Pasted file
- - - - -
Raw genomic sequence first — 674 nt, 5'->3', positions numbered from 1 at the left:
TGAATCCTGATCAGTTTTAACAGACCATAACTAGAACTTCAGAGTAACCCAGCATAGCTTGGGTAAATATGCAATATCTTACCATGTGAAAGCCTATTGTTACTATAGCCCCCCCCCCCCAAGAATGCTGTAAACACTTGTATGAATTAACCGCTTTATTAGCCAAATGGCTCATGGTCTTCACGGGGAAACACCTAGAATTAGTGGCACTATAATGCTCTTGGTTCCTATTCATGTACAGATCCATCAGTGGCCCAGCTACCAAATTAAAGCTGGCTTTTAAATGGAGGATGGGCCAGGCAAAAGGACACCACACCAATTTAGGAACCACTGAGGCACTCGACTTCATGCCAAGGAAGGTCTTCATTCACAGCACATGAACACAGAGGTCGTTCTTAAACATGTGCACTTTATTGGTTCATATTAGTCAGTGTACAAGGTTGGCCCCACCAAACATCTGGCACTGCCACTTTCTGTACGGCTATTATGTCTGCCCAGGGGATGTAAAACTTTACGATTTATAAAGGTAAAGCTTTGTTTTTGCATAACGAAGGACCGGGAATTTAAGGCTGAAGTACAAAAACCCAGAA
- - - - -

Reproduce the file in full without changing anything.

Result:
Raw genomic sequence first — 674 nt, 5'->3', positions numbered from 1 at the left:
TGAATCCTGATCAGTTTTAACAGACCATAACTAGAACTTCAGAGTAACCCAGCATAGCTTGGGTAAATATGCAATATCTTACCATGTGAAAGCCTATTGTTACTATAGCCCCCCCCCCCCAAGAATGCTGTAAACACTTGTATGAATTAACCGCTTTATTAGCCAAATGGCTCATGGTCTTCACGGGGAAACACCTAGAATTAGTGGCACTATAATGCTCTTGGTTCCTATTCATGTACAGATCCATCAGTGGCCCAGCTACCAAATTAAAGCTGGCTTTTAAATGGAGGATGGGCCAGGCAAAAGGACACCACACCAATTTAGGAACCACTGAGGCACTCGACTTCATGCCAAGGAAGGTCTTCATTCACAGCACATGAACACAGAGGTCGTTCTTAAACATGTGCACTTTATTGGTTCATATTAGTCAGTGTACAAGGTTGGCCCCACCAAACATCTGGCACTGCCACTTTCTGTACGGCTATTATGTCTGCCCAGGGGATGTAAAACTTTACGATTTATAAAGGTAAAGCTTTGTTTTTGCATAACGAAGGACCGGGAATTTAAGGCTGAAGTACAAAAACCCAGAA